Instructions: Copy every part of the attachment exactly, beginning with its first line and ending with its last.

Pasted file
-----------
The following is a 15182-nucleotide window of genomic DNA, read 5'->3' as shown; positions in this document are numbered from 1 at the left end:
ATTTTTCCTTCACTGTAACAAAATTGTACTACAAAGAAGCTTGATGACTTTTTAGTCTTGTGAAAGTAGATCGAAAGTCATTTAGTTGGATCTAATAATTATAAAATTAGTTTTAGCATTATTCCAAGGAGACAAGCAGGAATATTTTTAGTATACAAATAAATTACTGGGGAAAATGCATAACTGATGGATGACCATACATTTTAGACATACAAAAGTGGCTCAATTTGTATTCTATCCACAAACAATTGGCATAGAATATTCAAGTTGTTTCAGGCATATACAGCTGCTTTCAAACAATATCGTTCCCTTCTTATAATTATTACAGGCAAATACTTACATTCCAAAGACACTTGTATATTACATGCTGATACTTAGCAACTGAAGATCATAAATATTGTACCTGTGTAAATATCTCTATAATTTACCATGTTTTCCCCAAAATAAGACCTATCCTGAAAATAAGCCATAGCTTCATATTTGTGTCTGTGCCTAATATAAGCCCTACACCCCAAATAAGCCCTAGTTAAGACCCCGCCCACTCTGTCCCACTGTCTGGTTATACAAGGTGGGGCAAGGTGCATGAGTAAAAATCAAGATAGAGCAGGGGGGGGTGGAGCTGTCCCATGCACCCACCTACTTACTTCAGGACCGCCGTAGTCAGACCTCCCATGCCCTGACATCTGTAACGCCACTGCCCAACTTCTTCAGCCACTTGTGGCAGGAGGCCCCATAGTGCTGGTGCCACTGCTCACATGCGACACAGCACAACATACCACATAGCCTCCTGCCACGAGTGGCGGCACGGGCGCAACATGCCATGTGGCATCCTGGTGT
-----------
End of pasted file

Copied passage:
The following is a 15182-nucleotide window of genomic DNA, read 5'->3' as shown; positions in this document are numbered from 1 at the left end:
ATTTTTCCTTCACTGTAACAAAATTGTACTACAAAGAAGCTTGATGACTTTTTAGTCTTGTGAAAGTAGATCGAAAGTCATTTAGTTGGATCTAATAATTATAAAATTAGTTTTAGCATTATTCCAAGGAGACAAGCAGGAATATTTTTAGTATACAAATAAATTACTGGGGAAAATGCATAACTGATGGATGACCATACATTTTAGACATACAAAAGTGGCTCAATTTGTATTCTATCCACAAACAATTGGCATAGAATATTCAAGTTGTTTCAGGCATATACAGCTGCTTTCAAACAATATCGTTCCCTTCTTATAATTATTACAGGCAAATACTTACATTCCAAAGACACTTGTATATTACATGCTGATACTTAGCAACTGAAGATCATAAATATTGTACCTGTGTAAATATCTCTATAATTTACCATGTTTTCCCCAAAATAAGACCTATCCTGAAAATAAGCCATAGCTTCATATTTGTGTCTGTGCCTAATATAAGCCCTACACCCCAAATAAGCCCTAGTTAAGACCCCGCCCACTCTGTCCCACTGTCTGGTTATACAAGGTGGGGCAAGGTGCATGAGTAAAAATCAAGATAGAGCAGGGGGGGGTGGAGCTGTCCCATGCACCCACCTACTTACTTCAGGACCGCCGTAGTCAGACCTCCCATGCCCTGACATCTGTAACGCCACTGCCCAACTTCTTCAGCCACTTGTGGCAGGAGGCCCCATAGTGCTGGTGCCACTGCTCACATGCGACACAGCACAACATACCACATAGCCTCCTGCCACGAGTGGCGGCACGGGCGCAACATGCCATGTGGCATCCTGGTGT